Pubdate: Sat, 14 May 2011
Source: Bozeman Daily Chronicle (MT)
Copyright: 2011 The Bozeman Daily Chronicle
Author: Michael Geci


Going to your doctor used to be a private matter, but maybe not for

What medication you need is not something the government has any
business knowing or dictating. Governments don't go to medical school,
people who become doctors do. Yet, if SB423, the medical marijuana
reform bill, becomes law any physician certifying 25 or more patients
for the use of medical marijuana triggers an investigation before the
state medical board. No probable cause other than recommending a
patient's suitability to use medical marijuana under existing law.

How many physicians in the state will subject themselves to a
career-blemishing investigation?

SB423 also requires patients to see two physicians before using
chronic pain as a qualifying condition. This is an unreasonable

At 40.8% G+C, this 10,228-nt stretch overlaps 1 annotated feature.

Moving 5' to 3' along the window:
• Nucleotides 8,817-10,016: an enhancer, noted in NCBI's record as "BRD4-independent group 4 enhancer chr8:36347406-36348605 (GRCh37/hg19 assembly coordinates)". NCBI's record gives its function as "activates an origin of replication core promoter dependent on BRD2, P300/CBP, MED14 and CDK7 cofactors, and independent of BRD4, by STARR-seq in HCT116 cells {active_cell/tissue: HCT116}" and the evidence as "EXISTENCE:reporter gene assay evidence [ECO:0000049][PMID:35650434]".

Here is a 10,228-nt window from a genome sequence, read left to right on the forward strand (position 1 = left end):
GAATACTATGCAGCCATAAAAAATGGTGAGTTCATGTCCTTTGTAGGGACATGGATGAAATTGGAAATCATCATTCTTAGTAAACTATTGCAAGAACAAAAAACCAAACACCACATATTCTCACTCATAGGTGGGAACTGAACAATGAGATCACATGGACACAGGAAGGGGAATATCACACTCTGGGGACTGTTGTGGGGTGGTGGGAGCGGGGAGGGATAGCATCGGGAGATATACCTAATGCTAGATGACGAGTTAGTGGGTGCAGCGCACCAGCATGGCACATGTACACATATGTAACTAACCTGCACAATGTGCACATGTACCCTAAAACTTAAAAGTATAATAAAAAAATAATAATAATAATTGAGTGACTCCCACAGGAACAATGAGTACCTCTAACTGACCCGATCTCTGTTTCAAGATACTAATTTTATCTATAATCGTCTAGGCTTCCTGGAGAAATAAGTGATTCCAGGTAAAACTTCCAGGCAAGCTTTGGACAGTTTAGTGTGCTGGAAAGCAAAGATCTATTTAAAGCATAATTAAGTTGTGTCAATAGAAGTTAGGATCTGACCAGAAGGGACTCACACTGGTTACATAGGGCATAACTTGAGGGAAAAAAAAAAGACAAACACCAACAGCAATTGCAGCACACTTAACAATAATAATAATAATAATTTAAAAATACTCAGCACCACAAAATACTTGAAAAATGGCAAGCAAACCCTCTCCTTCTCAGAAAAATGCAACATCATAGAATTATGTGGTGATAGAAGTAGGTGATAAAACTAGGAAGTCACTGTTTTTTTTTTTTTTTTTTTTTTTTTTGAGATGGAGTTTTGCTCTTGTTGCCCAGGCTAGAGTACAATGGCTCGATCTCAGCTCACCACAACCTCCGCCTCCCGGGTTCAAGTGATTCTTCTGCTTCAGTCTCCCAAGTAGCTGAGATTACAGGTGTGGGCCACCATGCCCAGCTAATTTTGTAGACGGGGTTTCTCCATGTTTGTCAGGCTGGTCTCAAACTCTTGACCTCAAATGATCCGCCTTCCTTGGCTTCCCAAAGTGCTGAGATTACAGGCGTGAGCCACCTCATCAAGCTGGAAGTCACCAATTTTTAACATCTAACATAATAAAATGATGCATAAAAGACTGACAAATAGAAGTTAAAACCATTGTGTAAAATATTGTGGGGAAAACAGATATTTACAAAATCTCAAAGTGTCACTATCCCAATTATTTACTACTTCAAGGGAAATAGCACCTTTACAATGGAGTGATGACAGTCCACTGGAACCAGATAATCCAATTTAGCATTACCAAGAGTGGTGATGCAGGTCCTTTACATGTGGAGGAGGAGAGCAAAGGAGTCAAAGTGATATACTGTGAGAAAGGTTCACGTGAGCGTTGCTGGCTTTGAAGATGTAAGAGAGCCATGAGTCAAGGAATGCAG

expense on the patient and discriminates against patients with chronic
pain. As an emergency physician, I've learned pain is relative. I've
seen patients in pain from a myriad of conditions, some serious, some
not. Pain is complex. One study reported 85 percent of women with
chronic pain have a childhood history of sexual or physical abuse.
Which of the legislators who concocted this bill has practiced medicine?

If Montanans were mad about Obamacare, they should be livid about
SB423. The bill is repeal in disguise setting dangerous precedent
regarding the way medicine may be practiced in Montana. The bill
assumes doctors can't be trusted and need bureaucratic oversight to
properly do their jobs that took them years to learn.

The medical marijuana program needs significant reform. The governor
has until May 13 to veto the bill; otherwise it becomes law on July

I implore you to take the time to call Gov. Schweitzer's office
(444-3111) and urge him to veto SB423.

Michael Geci, M.D. Bozeman 
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